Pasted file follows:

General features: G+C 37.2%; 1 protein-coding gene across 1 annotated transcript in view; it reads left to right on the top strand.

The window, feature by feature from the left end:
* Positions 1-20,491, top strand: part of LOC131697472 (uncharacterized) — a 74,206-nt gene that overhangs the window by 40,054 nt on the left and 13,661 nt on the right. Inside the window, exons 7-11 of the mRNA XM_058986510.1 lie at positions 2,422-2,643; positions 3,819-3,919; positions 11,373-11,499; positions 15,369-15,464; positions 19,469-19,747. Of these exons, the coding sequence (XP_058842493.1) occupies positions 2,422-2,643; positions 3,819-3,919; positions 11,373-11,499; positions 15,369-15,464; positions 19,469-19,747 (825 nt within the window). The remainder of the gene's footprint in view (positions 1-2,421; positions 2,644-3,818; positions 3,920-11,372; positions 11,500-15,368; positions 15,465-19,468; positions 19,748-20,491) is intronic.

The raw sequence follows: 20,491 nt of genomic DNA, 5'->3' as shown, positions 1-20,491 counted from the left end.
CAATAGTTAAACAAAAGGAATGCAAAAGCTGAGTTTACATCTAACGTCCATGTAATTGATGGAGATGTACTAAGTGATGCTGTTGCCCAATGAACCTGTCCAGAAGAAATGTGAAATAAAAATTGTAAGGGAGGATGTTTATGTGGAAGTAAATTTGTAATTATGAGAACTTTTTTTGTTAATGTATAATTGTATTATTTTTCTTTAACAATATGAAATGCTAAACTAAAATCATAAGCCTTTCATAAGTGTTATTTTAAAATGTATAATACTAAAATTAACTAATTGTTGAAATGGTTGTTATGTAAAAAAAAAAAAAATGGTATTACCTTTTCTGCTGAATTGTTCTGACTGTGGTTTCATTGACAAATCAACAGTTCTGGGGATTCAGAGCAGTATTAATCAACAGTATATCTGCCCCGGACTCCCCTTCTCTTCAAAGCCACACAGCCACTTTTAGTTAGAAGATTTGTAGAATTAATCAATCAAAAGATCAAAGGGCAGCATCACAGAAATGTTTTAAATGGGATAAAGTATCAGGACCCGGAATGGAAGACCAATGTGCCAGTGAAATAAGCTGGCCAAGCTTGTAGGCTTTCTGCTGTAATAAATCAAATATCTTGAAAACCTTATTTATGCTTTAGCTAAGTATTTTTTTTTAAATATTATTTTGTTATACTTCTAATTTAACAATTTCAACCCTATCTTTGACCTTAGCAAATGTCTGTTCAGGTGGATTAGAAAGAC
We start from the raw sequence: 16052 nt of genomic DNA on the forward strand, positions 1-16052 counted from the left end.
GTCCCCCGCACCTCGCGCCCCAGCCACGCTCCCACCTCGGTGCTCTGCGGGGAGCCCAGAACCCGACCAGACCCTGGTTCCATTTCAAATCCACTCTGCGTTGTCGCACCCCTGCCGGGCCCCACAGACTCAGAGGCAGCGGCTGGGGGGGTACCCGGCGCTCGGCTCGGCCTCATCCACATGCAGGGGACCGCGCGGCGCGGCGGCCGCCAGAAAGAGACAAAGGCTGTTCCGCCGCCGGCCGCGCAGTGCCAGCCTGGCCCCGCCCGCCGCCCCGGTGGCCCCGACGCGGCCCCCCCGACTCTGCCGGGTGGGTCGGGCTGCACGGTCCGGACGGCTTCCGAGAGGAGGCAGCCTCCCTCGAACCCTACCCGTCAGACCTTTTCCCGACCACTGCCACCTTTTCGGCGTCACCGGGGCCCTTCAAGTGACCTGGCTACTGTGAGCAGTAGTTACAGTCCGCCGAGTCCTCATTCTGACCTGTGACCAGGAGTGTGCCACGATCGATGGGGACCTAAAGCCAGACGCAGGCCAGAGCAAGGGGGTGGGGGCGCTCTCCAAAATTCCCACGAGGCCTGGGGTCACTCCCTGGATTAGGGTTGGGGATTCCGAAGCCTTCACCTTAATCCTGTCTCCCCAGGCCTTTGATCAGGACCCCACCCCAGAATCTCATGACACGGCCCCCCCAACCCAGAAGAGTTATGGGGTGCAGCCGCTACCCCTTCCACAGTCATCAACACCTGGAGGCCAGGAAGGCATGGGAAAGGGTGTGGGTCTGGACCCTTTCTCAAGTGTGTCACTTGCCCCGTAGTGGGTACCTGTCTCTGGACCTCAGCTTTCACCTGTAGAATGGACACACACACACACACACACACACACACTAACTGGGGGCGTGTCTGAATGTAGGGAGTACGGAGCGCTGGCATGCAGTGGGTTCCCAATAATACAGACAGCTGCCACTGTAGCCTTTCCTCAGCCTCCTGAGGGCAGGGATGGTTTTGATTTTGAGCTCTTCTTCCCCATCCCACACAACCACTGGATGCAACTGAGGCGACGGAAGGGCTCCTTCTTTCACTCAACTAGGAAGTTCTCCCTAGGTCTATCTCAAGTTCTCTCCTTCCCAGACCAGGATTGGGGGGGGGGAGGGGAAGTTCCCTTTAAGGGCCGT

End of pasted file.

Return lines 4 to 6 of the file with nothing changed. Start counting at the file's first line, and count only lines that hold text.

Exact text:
The raw sequence follows: 20,491 nt of genomic DNA, 5'->3' as shown, positions 1-20,491 counted from the left end.
CAATAGTTAAACAAAAGGAATGCAAAAGCTGAGTTTACATCTAACGTCCATGTAATTGATGGAGATGTACTAAGTGATGCTGTTGCCCAATGAACCTGTCCAGAAGAAATGTGAAATAAAAATTGTAAGGGAGGATGTTTATGTGGAAGTAAATTTGTAATTATGAGAACTTTTTTTGTTAATGTATAATTGTATTATTTTTCTTTAACAATATGAAATGCTAAACTAAAATCATAAGCCTTTCATAAGTGTTATTTTAAAATGTATAATACTAAAATTAACTAATTGTTGAAATGGTTGTTATGTAAAAAAAAAAAAAATGGTATTACCTTTTCTGCTGAATTGTTCTGACTGTGGTTTCATTGACAAATCAACAGTTCTGGGGATTCAGAGCAGTATTAATCAACAGTATATCTGCCCCGGACTCCCCTTCTCTTCAAAGCCACACAGCCACTTTTAGTTAGAAGATTTGTAGAATTAATCAATCAAAAGATCAAAGGGCAGCATCACAGAAATGTTTTAAATGGGATAAAGTATCAGGACCCGGAATGGAAGACCAATGTGCCAGTGAAATAAGCTGGCCAAGCTTGTAGGCTTTCTGCTGTAATAAATCAAATATCTTGAAAACCTTATTTATGCTTTAGCTAAGTATTTTTTTTTAAATATTATTTTGTTATACTTCTAATTTAACAATTTCAACCCTATCTTTGACCTTAGCAAATGTCTGTTCAGGTGGATTAGAAAGAC
We start from the raw sequence: 16052 nt of genomic DNA on the forward strand, positions 1-16052 counted from the left end.